Psychopathology in older age

Tyrrell J., Dodd P.

Reported: Mental Health, Intellectual Disabilities and the Aging Process, United Kingdom, Blackwell Publishing, 2003, pp22 - 37

Keywords: psychopathology; old age; psychiatric disorders; psychiatric assessment; mental health

(30 Jul 2009)
In the general population, there is a high prevalence of psychiatric disorder in older people. This is due to the increased prevalence of dementia and the increase in depressive episodes with age. With age in the incidence of organic psychiatric disorders increases, as well as complications from physical illness and sensory impairments. There is a need for a specialisation in the psychiatry of old age to reflect the need for expertise in this area as presentation of psychiatric illness differs in the older person, particularly in older persons with intellectual disabilities (ID). The chapter concentrates on psychopathology of common psychiatric disorders in old age.

The prevalence of psychiatric disorder is higher in people with ID than in the general population. Lund (1985) found a prevalence of 27.1% for psychiatric disorder in a population of 302 adults older than 20 years with ID. In the older age-group 45-64 years (n=67), behaviour disorder was present in 10.4%, psychosis in 1.5% , dementia at 6%, autism at 1.5%, neurosis at 1.5%, depression at 6% and schizophrenia at 3.1%.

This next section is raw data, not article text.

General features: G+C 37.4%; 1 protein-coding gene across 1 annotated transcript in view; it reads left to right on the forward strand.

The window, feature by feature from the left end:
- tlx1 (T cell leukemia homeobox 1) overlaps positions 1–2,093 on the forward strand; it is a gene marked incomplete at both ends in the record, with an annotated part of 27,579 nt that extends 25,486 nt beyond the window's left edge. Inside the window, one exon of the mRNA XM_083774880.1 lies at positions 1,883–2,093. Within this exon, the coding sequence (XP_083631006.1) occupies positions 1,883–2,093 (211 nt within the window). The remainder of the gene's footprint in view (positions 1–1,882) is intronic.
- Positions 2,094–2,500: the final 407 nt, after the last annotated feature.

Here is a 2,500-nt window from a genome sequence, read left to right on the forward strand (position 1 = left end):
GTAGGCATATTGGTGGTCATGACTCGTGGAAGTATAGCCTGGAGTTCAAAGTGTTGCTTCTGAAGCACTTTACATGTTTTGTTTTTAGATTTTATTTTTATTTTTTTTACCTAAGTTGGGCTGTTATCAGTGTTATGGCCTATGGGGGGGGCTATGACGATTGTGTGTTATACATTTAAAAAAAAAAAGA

Pary (1993) looked at the medical records of 247 inpatients with ID or autism with regard to psychiatric disorder and found that elderly adults (age >55 years) with ID had significantly more medical problems than younger adults (age 18-54 years). Patel et al., (1993) used the Psychological Assessment Schedule for Adults with Developmental Disabilities (PAS-ADD) and DSM-111 criteria to assess 105 people > 50 years and found prevalence of dementia of 11.4%, mood disorder of 6.7%, and generalised and phobic anxiety 5.8%. Sansom et al (1994) used DSM-111-R criteria to examine 124 residents over the age of 60 years and ID. They found a prevalence of dementia of 12.9%, mood disorder 8.9%, and schizophrenia 6.5%.

Cooper (1997a) in Leicestershire, England, found high rates of psychiatric morbidity in 134 adults aged over 65 years. Using the Present Psychiatric State for Adults with Learning Disability (PPS-LD), a semi-structured psychiatric interview, she found that 61.9% had psychiatric morbidity compared to 43.8% in 73 adults under age 65 years. Cherry et al. (1997) compared 168 older adults to 168 young adults with ID for psychopathology using the Diagnostic Assessment of the Severely Handicapped (DASH) (see Matson et al.,1991). Cherry found that behaviour disorders were the most common disorders.

The above studies show that people with ID have a high prevalence of psychiatric disorder that increases with age. Increased frequency of dementia is responsible for a large proportion of psychiatric disorder in later life.

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